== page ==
Globular Amphora culture

Globular Amphora culture
Geographical rangeCentral Europe
Datescirca 3400 BCE – circa 2800 BCE
Preceded byFunnelbeaker culture, Lengyel culture, Cucuteni-Trypillia culture
Followed byCorded Ware culture

The Globular Amphora culture (GAC, German: Kugelamphoren-Kultur (KAK); c. 3400–2800 BC, is an archaeological culture in Central Europe. Marija Gimbutas assumed an Indo-European origin,[1] though this is contradicted by newer genetic studies that show a connection to the earlier wave of Early European Farmers rather than to Western Steppe Herders from the Ukrainian and south-western Russian steppes.[2]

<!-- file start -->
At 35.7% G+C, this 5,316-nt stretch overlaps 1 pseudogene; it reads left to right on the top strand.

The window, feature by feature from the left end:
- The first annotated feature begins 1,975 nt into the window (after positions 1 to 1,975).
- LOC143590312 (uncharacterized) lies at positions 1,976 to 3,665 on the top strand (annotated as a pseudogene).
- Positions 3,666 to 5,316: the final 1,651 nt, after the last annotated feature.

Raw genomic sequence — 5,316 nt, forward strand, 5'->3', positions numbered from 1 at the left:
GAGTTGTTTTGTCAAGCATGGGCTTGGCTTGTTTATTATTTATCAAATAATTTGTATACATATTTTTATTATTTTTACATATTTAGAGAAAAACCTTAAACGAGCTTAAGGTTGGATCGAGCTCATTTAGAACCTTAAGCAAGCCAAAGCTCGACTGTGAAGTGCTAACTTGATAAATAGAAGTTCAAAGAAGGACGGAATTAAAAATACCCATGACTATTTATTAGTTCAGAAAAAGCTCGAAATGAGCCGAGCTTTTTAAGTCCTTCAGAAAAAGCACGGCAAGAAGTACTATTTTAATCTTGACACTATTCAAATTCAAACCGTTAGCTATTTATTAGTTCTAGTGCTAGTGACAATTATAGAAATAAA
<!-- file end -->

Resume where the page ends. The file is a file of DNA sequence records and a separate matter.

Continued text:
The GAC preceded the Corded Ware culture in its central area. Somewhat to the south and west, it was bordered by the Baden culture. To the northeast was the Narva culture. It occupied much of the same area as the earlier Funnelbeaker culture. The name was coined by Gustaf Kossinna because of the characteristic pottery, globular-shaped pots with two to four handles.

  1. ^ Marija Gimbutas (2001). The Living Goddesses. University of California Press. p. 188. ISBN 978-0520229150.
  2. ^ Tassi, F. et al. (2017). Genome diversity in the Neolithic Globular Amphorae culture and the spread of Indo-European languages. Proc. R. Soc. B 284:20171540.